ROLE OF CARBON CAPTURE
TECHNOLOGIES IN GLOBAL
WHAT IS CARBON CAPTURE AND STORAGE?
• CCS is a technology that will attempt to
prevent large quantities of CO2 from being
released into the atmosphere from the use of
fossil fuels in power generation and other
• It is often regarded as a means of mitigating
the contribution of fossil fuel emissions to
• There are essentially three ways to capture
the carbon dioxide from a power plant:
• Before the fuel is burned (precombustion),
• After the fuel is burned (postcombustion), or
• By burning the fuel in more oxygen and
storing all the gases produced as a result
In precombustion, the aim is to
remove the carbon from coal
fuel before it's burned. The coal is
reacted with oxygen to
make syngas (synthesis gas), a
mixture of carbon monoxide and
hydrogen gases. The hydrogen
can be removed and either
burned directly as fuel or
compressed and stored for use
in fuel-cell cars. Water is added to
the carbon monoxide to make
carbon dioxide (which is stored)
and additional hydrogen, which is
added to the hydrogen previously
• In postcombustion, we're
trying to remove carbon
dioxide from a power
station's output after a fuel
has been burned. That
means waste gases have to
be captured and scrubbed
clean of their CO2 before
they travel up smokestacks.
The scrubbing is done by
passing the gases through
ammonia, which is then
blasted clean with steam,
releasing the CO2 for
• Power plants don't produce pure CO2: because
there's often not enough oxygen for complete
combustion they produce other pollutant gases
• One way to purify the exhaust is to blow extra
oxygen into the furnace so the fuel burns
completely producing relatively pure steam and
• Once the steam is removed (by cooling and
condensing it to make water), the CO2 can be
• After capture, the CO2 would have to be
transported to suitable storage sites.
• This is done by pipeline, which is generally
the cheapest form of transport.
• A conveyor belt system or ship could also be
utilized for transport.
• Storing carbon dioxide under Earth's surface is
called geo-sequestration and uses things like
worked out oil fields, aquifers, or other rock
formations deep underground.
• Oil companies already pump CO2 into
underground rocks to flush oil to the surface.
• Storing CO2 in the oceans.
• Storing CO2 by reacting it with
minerals, though that requires a lot more
MAJOR STORAGE SITES IN THE WORLD
• Sleipner, Norwegian
• Altmark, Germany
• Weyburn, Canada
• In Salah, Algeria
• Miranga, Brazil
• Hontomin, Spain
• Hastings, Texas, USA
• CCS applied to a modern conventional power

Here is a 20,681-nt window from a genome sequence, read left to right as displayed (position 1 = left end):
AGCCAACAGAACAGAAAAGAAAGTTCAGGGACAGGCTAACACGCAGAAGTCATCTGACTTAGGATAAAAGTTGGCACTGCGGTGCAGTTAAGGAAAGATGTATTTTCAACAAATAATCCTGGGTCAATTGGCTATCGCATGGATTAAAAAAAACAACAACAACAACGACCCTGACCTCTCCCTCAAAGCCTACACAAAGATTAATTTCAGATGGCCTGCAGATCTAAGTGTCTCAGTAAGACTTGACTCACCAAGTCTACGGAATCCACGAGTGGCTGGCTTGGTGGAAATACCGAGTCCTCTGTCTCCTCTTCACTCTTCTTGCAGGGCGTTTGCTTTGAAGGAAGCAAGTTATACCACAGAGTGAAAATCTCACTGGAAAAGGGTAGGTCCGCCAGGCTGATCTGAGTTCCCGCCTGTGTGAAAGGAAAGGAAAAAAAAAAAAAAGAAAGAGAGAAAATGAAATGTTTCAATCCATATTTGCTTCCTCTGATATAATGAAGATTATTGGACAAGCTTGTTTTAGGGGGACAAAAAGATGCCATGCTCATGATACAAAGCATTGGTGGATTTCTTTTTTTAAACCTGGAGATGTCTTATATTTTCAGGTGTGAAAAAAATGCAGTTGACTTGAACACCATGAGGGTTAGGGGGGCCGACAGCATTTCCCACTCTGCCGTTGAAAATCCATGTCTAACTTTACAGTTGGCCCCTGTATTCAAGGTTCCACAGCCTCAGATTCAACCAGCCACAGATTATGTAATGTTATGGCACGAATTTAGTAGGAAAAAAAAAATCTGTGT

plant could reduce CO2 emissions to the
atmosphere by 80-90 % compared to a plant
• the solvents used to capture CO2 from the
flue gases will remove some nitrogen oxides
and sulphur oxides.
• Increase significantly the emissions of acid gas
• Capturing and compressing C02 requires much
energy and would increase the fuel needs of a
coal-fired plant with CCS by 25-40%.
• These and other system costs are estimated to
increase the cost of energy from a new power
plant with CCS by 21-90 %.
• Water consumption, however, may be an issue
for carbon capture systems which rely on
solvents to remove CO2 from flue gases.
• This increase in water consumption may make
these systems less suited to dry regions.
CARBON CAPTURE: ENVIRONMENTAL
• In ocean storage carbon dioxide reacts with
water to form acid, so the oceans could
become significantly more acidic .
• Another difficulty is that the CO2 would also
eventually return to the atmosphere.
• In addition to the global climate change
impact of CO2 returning to the atmosphere,
leakages pose local risks to health and
• For storage sites under water, there are
concerns about chronic exposure of marine
ecosystems to raised CO2 levels, such as might
occur near injection sites.
• For CO2 storage sites on land, there are
concerns that large scale leakage could harm
people and wildlife in the immediate vicinity.
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demonstration programme for rapid CCS deployment. Energy Policy.
• Tzimas, T., Mercier, A., Cormos, C. and Petevas, S.D. (2007). Trade-off in emissions of acid gas
pollutants and of carbon dioxide in fossil fuel power plants with carbon capture. Energy
Policy. 35 (8):3991-3998.
• Bickle, M., Chadwick, A., Huppert, H. E., et al. (2007). Modelling carbon dioxide accumulation
at Sleipner: Implications for underground carbon storage. Earth and Planetary Science.
• Johansson, M., Mattisson, T., Lyngfelt, A. et al. (2008). Using continuous and pulse
experiments to compare two promising nickelbased oxygen carriers for use in
chemicallooping technologies. Fuel. 87 :988-1001.
• Race, J.M., Seevam, P. N., Downie, M.J. (2007). Challenges for offshore transport of
anthropogenic carbon dioxide. Proceedings of OMEA2007, 10-15 June, 2007, San